What is the typical behavior of a wide-character string on a platform where it represents a UTF-16 code unit? When you subscript the string, does it return the code point of that index, doing the appropriate conversion, or does it simply return the code unit in its internal array? When you append a character to the string, does it accept it as a code point, and do the conversion into UTF-16 code units, or a single code unit, requiring you to break up any characters that require two code units into surrogate pairs?
In my string class, I have a subscript operator where it returns the code point by value, performing the appropriate conversions as necessary. I'm thinking of adding a method that allows you to access the code unit array, and this will return a reference to that element.
The question might also be extended to, where does the responsibility of the string end? Is the string just there to hold an array? If so, the length of variable-width encodings would be wrong. If the string class is aware of the correct length, it would also have the ability to return the code point, instead of code units. Is the string simply a container, or is it allowed to know what it is holding?
My string class is laid out like this:
There is a character type, and a storage type. For example, with UTF-8, the character type could be an unsigned int, and the storage type would be an unsigned char; the code points (character type) would be 32bit values, each one distinct. The code units (storage type) would be 8bit values in a sequence that could be converted into a whole Unicode code point.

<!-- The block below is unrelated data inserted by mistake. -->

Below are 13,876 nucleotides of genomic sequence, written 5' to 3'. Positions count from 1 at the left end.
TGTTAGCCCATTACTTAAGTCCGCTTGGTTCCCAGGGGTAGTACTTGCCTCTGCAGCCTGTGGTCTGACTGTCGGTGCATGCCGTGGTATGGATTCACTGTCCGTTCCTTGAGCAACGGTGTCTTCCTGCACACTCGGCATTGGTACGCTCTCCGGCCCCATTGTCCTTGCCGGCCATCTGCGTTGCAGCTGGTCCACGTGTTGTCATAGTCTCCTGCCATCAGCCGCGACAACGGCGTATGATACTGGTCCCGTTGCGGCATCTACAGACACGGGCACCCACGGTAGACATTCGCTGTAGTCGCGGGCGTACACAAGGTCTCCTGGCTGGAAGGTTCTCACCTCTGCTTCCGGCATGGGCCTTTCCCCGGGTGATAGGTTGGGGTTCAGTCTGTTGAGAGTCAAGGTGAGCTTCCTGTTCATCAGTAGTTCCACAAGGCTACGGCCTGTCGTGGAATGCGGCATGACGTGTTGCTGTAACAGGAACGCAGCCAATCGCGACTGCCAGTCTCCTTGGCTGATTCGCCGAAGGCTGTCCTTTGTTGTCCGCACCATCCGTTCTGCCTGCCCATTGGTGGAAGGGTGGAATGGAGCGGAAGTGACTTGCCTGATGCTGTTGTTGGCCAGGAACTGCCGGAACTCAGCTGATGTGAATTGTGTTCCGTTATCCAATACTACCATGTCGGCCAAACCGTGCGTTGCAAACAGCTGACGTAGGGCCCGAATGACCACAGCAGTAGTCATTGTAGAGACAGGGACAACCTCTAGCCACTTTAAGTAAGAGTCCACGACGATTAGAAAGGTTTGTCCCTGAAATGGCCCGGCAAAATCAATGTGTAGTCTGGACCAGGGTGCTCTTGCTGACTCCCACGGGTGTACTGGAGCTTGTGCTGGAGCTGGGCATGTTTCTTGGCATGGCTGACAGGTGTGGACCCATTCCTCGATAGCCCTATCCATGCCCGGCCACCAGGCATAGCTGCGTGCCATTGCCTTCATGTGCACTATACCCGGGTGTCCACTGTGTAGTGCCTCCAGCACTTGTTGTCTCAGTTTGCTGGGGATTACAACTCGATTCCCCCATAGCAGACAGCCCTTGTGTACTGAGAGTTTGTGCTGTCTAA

There are separate length functions: length() and size() return the length in code points, while span() returns the size in code units. Algorithms that deal with the string would use the appropriate methods for their needs.
There are subscript functions that return the code point at that index in the logical string, and functions that return the code unit at that offset in the physical string.
The traits class defines the encoding and transformation format entirely. Depending on the traits, it could be a fixed-width character array, or a variable-width string encoding.
I feel that there is great utility in being able to subscript code points, as I can use a UTF-8 string, a UTF-16 string, and a UTF-32 string, and I can get the same values from all of them in the same way, so long as they contain the same code points in their respective transformation formats. My goal is to be able to write code that doesn't need to concern itself with the type of string passed; when it is unacceptable to instantiate a different version of a function for each given string type, I can use iterators to be encoding-agnostic.
I accept that at any time, there may be invalid sequences in the string, and this is handled when the conversions are being made, because I think it is an unreasonable invariant to enforce that the string be valid at all times.
So, do I have it wrong, and my string class knows too much about the data it contains?